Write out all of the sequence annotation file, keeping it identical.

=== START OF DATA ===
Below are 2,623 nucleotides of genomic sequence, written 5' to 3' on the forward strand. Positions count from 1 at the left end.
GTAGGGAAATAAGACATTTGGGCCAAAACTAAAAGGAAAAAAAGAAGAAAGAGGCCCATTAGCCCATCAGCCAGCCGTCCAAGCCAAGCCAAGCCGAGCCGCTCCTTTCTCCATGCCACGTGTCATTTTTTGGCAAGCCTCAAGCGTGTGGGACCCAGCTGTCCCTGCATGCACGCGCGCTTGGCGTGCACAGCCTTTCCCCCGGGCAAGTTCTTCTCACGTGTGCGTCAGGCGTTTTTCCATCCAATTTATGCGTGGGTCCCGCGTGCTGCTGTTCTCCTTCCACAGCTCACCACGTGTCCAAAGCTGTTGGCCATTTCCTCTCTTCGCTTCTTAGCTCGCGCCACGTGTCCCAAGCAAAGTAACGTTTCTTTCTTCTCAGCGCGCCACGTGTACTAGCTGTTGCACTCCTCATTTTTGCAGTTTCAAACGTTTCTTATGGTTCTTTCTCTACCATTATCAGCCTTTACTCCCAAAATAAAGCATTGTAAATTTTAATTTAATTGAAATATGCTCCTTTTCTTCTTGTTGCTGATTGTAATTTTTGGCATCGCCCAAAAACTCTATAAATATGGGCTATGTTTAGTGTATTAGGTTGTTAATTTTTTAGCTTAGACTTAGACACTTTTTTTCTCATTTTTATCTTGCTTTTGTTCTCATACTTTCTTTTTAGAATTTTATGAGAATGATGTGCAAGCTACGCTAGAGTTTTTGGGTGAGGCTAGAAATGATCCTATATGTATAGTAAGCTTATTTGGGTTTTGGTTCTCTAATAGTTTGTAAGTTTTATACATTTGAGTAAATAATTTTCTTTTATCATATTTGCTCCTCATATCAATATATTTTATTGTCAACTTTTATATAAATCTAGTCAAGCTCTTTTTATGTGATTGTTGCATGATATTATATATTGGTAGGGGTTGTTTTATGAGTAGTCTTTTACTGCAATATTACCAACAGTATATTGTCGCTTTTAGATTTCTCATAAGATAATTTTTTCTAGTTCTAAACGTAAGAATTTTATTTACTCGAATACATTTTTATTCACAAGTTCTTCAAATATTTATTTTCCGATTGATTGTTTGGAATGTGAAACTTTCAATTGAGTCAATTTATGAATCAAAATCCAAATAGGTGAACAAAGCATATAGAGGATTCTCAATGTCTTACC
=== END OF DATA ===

Below are 2,623 nucleotides of genomic sequence, written 5' to 3' on the forward strand. Positions count from 1 at the left end.
GTAGGGAAATAAGACATTTGGGCCAAAACTAAAAGGAAAAAAAGAAGAAAGAGGCCCATTAGCCCATCAGCCAGCCGTCCAAGCCAAGCCAAGCCGAGCCGCTCCTTTCTCCATGCCACGTGTCATTTTTTGGCAAGCCTCAAGCGTGTGGGACCCAGCTGTCCCTGCATGCACGCGCGCTTGGCGTGCACAGCCTTTCCCCCGGGCAAGTTCTTCTCACGTGTGCGTCAGGCGTTTTTCCATCCAATTTATGCGTGGGTCCCGCGTGCTGCTGTTCTCCTTCCACAGCTCACCACGTGTCCAAAGCTGTTGGCCATTTCCTCTCTTCGCTTCTTAGCTCGCGCCACGTGTCCCAAGCAAAGTAACGTTTCTTTCTTCTCAGCGCGCCACGTGTACTAGCTGTTGCACTCCTCATTTTTGCAGTTTCAAACGTTTCTTATGGTTCTTTCTCTACCATTATCAGCCTTTACTCCCAAAATAAAGCATTGTAAATTTTAATTTAATTGAAATATGCTCCTTTTCTTCTTGTTGCTGATTGTAATTTTTGGCATCGCCCAAAAACTCTATAAATATGGGCTATGTTTAGTGTATTAGGTTGTTAATTTTTTAGCTTAGACTTAGACACTTTTTTTCTCATTTTTATCTTGCTTTTGTTCTCATACTTTCTTTTTAGAATTTTATGAGAATGATGTGCAAGCTACGCTAGAGTTTTTGGGTGAGGCTAGAAATGATCCTATATGTATAGTAAGCTTATTTGGGTTTTGGTTCTCTAATAGTTTGTAAGTTTTATACATTTGAGTAAATAATTTTCTTTTATCATATTTGCTCCTCATATCAATATATTTTATTGTCAACTTTTATATAAATCTAGTCAAGCTCTTTTTATGTGATTGTTGCATGATATTATATATTGGTAGGGGTTGTTTTATGAGTAGTCTTTTACTGCAATATTACCAACAGTATATTGTCGCTTTTAGATTTCTCATAAGATAATTTTTTCTAGTTCTAAACGTAAGAATTTTATTTACTCGAATACATTTTTATTCACAAGTTCTTCAAATATTTATTTTCCGATTGATTGTTTGGAATGTGAAACTTTCAATTGAGTCAATTTATGAATCAAAATCCAAATAGGTGAACAAAGCATATAGAGGATTCTCAATGTCTTACC